These priors might at first sight appear narrow, but given that the fixed and random effects are effectively combined in a multiplicative manner, they are not really narrow.

This figure shows prior (top row) and posterior (bottom row) predictive distributions.

Red lines are oberved data, grey lines / areas are model generated data.

1 Like

That looks very nice! Thanks for posting your prior predictive analysis!

I really like the graphs any chance you could share the code for the priors and posterior distributions.

I am happy to share the R code, but I fear it is hard to understand given that I did not comment it.

Anyhow, here are the main steps

  1. Specify your brms model
  2. Generate two brms fit objects: One for prior predictions (prior_model = brm(your_model_specifications, sample_prior = "only") and one for posterior predictions (post_model = brm(your_model_specifications, sample_prior = "no")
  3. generate prior_predictions = posterior_predict(prior_model) and posterior predictions post_predictions = posterior_predict(post_model)
  4. use the function plot_spaghetti2 below to make the plots on the left in my figure above.
  5. extract parameters prior_pars = as.matrix(prior_model) and post_pars = as.matrix(post_model). Then use the function my_dens_plot below to get a density plot as shown on the right side of the figure above. (Note that today I would rather use a histogram instead of a density plot here.)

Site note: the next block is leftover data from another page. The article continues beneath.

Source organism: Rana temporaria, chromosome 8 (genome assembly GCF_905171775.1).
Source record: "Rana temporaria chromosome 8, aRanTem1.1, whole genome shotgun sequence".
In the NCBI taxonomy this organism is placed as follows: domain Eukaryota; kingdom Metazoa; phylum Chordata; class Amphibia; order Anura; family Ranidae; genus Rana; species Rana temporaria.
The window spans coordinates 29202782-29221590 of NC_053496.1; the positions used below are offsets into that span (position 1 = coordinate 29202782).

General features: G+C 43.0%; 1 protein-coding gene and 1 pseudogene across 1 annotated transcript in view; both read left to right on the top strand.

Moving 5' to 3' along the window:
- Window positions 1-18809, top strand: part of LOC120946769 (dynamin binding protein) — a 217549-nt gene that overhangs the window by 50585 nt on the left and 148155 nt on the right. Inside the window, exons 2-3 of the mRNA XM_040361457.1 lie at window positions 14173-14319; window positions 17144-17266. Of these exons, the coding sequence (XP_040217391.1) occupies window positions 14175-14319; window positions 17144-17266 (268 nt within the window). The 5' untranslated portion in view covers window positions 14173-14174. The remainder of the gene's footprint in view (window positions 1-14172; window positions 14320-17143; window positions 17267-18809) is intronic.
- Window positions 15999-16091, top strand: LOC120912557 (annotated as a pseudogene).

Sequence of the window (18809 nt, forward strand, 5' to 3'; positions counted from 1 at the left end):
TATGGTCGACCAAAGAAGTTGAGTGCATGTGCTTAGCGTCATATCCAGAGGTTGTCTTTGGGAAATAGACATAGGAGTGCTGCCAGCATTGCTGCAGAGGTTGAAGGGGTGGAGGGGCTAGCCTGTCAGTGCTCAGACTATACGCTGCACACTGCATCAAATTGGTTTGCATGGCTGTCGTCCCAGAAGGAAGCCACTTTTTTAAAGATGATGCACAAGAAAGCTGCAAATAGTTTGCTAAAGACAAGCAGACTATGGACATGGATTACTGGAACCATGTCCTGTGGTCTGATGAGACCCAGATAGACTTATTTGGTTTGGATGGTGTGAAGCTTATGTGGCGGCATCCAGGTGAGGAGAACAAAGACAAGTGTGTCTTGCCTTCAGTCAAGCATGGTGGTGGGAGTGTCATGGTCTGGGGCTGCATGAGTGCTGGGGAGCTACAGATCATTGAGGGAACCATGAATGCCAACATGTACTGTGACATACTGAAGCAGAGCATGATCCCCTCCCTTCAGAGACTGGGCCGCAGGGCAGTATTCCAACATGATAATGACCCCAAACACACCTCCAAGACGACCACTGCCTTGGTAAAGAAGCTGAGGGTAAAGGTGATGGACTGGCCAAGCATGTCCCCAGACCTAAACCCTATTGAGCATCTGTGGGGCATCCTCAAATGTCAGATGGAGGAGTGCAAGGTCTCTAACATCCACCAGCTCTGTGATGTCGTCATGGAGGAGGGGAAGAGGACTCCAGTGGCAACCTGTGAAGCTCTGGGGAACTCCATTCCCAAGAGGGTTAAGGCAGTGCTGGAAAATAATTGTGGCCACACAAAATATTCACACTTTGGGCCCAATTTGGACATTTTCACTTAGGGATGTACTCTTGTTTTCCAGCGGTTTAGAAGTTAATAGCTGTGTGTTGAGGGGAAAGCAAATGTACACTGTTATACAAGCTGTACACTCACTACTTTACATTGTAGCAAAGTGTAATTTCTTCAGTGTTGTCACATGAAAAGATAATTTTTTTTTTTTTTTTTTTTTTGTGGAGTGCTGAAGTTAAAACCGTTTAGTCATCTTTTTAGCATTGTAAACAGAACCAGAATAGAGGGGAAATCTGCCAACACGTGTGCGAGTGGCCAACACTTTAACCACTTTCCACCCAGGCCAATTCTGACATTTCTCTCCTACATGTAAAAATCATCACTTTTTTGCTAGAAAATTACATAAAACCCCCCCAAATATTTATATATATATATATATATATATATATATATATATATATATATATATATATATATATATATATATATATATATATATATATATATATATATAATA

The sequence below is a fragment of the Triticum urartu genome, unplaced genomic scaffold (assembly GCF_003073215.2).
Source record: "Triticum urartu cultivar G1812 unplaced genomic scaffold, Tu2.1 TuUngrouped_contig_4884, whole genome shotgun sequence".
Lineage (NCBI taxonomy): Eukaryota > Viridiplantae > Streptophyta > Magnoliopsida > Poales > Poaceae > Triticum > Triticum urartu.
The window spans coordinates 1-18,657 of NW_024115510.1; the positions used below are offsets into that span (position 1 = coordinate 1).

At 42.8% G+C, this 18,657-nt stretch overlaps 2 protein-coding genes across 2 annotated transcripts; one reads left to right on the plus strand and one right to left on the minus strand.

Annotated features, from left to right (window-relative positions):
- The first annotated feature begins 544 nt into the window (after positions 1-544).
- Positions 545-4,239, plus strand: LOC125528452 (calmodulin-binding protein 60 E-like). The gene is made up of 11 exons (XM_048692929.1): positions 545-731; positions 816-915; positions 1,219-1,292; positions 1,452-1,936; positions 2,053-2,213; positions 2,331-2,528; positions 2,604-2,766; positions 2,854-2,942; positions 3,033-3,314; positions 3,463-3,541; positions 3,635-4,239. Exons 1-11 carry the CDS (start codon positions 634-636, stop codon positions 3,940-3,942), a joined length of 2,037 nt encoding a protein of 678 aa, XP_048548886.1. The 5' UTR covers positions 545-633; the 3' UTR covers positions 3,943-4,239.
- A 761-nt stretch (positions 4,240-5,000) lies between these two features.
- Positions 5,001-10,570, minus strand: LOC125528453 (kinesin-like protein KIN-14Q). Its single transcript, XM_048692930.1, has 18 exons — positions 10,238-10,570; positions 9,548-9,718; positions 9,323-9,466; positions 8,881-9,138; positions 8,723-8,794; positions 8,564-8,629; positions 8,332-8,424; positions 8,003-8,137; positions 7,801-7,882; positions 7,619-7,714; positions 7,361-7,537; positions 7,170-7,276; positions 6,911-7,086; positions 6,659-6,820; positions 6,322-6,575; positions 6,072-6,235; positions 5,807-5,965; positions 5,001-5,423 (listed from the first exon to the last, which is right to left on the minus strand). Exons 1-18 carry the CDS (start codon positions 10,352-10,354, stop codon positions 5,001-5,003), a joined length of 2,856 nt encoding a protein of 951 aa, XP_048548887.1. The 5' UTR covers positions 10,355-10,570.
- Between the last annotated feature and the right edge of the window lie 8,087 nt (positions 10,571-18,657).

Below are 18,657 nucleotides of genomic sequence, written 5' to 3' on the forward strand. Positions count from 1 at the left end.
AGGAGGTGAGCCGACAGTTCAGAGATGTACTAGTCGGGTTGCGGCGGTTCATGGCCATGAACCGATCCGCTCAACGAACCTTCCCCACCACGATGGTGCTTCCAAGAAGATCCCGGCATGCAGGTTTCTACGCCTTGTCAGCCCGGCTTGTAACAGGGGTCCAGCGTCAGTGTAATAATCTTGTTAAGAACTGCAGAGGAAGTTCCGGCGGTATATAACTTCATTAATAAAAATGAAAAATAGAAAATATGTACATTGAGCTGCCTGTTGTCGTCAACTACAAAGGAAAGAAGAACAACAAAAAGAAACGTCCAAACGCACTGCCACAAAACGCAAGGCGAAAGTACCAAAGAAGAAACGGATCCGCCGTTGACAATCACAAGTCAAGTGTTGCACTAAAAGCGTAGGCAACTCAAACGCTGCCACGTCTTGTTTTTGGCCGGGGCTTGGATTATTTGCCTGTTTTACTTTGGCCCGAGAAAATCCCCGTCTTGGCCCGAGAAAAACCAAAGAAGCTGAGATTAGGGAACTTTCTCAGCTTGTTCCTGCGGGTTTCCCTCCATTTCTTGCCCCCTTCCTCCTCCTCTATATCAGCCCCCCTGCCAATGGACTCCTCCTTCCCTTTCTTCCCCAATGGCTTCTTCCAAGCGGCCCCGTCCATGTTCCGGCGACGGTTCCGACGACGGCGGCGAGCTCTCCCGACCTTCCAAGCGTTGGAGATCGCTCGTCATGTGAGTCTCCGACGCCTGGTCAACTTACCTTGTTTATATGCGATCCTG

If desired, use par(mfrow = c(...)) or layout to combine different plots in a figure

plot_spaghetti2 = function(pp,y,trials,nplot = 250) {
  # pp is a matrix generated from brms' posterior predict
  # y is the observed data
  # trials is the number of trials for the beta-binomial model
  # and is only used to generate breaks for the histogram
  # adapt as needed if you have a different outcome variable
  breaks = (0:(trials+1))-.5
  hs = apply(pp,1, function(x) hist(x, breaks = breaks, plot = F)$count)
  maxy = max(apply(hs,1,quantile,p = .975))
  hs = hs[,!apply(hs > maxy,2,any)]
       type = "n",
       xlim = range(breaks),
       ylim = c(0,maxy),
       xlab = "", ylab = "",
       bty = "n")
  clr = adjustcolor("black",alpha = .05)
  for (k in 1:nplot) 
          col = clr)
  segments(breaks,y0 = 0, y1 = maxy, col = "white", lwd = 2)
  h = hist(y, breaks = breaks, plot = F)$count
        col = "darkred",
        lwd = 2)
my_dens_plot = function(samples,x)
# samples are the samples for one parameter 
# x is a value the samples shall be compared with
# for example if samples are the expected 
# proportion of successful trials  in a beta binomial 
# model then x could be the proportion in the observed data y

d = density(samples)
d$y = c(0,d$y,0)
    d$x = c(min(d$x),d$x,max(d$x))
         main = paste0(ifelse(p == 1, paste0(g,": "),""),
         xlab ="",
         col = "gray",
         yaxt = "n",
         ylab = "",
         bty = "n")
    polygon(d,col = "gray", border = "gray")
    abline(v = yp[p], col = "darkred", lwd = 2)